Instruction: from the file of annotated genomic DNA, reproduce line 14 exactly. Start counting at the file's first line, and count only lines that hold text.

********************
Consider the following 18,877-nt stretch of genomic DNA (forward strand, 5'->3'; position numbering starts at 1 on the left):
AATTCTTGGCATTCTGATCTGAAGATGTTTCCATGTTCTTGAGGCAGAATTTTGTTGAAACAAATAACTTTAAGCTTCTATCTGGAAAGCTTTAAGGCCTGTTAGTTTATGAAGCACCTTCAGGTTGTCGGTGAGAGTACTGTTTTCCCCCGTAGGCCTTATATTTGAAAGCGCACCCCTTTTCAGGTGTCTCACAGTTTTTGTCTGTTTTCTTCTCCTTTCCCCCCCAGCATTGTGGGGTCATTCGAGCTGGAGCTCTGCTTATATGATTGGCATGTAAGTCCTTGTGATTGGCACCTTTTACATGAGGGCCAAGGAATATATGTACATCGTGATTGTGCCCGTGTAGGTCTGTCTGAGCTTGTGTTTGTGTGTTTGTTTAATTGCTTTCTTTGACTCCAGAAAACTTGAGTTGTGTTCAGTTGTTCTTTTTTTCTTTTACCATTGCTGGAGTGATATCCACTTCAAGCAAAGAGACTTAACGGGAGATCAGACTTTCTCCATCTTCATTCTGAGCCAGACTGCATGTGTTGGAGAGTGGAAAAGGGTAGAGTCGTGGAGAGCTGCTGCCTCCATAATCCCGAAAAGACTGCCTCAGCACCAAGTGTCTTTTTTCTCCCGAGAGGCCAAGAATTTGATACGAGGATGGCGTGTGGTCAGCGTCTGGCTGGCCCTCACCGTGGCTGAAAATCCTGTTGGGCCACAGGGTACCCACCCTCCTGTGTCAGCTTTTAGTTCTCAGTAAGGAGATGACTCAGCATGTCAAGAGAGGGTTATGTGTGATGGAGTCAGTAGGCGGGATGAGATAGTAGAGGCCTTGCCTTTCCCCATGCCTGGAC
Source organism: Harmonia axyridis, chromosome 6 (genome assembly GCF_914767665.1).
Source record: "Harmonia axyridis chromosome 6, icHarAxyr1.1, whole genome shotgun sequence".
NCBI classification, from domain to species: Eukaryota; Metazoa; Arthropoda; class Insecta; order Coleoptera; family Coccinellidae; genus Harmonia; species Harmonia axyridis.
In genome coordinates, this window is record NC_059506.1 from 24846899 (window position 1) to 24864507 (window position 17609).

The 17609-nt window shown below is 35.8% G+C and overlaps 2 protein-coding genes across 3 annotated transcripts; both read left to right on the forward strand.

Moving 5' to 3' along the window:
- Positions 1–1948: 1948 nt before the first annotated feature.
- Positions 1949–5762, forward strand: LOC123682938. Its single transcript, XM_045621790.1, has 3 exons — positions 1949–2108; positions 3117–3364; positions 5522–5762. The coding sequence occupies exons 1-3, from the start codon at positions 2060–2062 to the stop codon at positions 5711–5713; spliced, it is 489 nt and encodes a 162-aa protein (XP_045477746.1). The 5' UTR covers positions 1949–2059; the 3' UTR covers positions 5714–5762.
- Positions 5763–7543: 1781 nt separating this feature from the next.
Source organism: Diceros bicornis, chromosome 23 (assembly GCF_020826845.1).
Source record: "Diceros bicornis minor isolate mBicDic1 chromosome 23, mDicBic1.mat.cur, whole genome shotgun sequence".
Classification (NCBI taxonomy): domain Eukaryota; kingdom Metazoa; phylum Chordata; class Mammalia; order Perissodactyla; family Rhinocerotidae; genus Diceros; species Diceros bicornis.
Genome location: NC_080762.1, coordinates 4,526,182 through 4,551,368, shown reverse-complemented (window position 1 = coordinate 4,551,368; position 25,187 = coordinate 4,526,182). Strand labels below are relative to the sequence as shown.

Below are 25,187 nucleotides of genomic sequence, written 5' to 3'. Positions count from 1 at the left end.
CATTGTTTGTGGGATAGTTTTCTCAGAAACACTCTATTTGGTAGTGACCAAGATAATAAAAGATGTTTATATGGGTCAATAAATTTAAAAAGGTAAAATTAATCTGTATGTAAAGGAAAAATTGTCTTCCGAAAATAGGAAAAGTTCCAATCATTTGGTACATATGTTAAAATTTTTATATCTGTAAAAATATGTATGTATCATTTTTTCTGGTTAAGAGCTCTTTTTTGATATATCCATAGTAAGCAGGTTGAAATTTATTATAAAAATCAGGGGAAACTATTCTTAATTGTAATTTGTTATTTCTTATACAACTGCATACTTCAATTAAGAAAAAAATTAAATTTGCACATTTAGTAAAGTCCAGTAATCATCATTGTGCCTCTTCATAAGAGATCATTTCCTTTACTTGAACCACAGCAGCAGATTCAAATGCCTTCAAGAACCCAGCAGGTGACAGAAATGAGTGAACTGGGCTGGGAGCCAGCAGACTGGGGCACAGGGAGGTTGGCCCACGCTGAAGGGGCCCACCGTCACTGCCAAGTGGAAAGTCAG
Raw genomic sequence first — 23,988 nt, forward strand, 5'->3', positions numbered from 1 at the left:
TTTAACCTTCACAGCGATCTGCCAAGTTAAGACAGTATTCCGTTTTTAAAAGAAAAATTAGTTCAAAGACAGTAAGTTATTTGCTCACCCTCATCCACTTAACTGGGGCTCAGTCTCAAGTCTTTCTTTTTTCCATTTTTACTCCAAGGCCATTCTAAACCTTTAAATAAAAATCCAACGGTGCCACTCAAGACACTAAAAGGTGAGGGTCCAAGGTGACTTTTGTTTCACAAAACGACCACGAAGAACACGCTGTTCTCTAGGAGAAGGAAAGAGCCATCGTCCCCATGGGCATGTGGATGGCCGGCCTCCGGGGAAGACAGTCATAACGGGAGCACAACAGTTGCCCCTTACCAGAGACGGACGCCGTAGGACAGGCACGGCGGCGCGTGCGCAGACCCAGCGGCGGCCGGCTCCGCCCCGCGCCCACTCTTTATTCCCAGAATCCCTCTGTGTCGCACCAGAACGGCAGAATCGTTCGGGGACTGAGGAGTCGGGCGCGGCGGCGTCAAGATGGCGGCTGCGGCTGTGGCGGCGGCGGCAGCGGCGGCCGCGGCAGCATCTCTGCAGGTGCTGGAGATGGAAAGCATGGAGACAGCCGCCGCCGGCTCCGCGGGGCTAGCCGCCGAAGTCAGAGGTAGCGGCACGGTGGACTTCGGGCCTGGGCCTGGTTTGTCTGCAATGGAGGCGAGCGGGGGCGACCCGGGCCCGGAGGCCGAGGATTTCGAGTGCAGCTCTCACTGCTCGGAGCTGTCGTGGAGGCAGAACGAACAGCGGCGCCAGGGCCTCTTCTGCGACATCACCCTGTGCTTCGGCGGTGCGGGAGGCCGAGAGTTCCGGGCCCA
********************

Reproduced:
Classification (NCBI taxonomy): domain Eukaryota; kingdom Metazoa; phylum Chordata; class Mammalia; order Perissodactyla; family Rhinocerotidae; genus Diceros; species Diceros bicornis.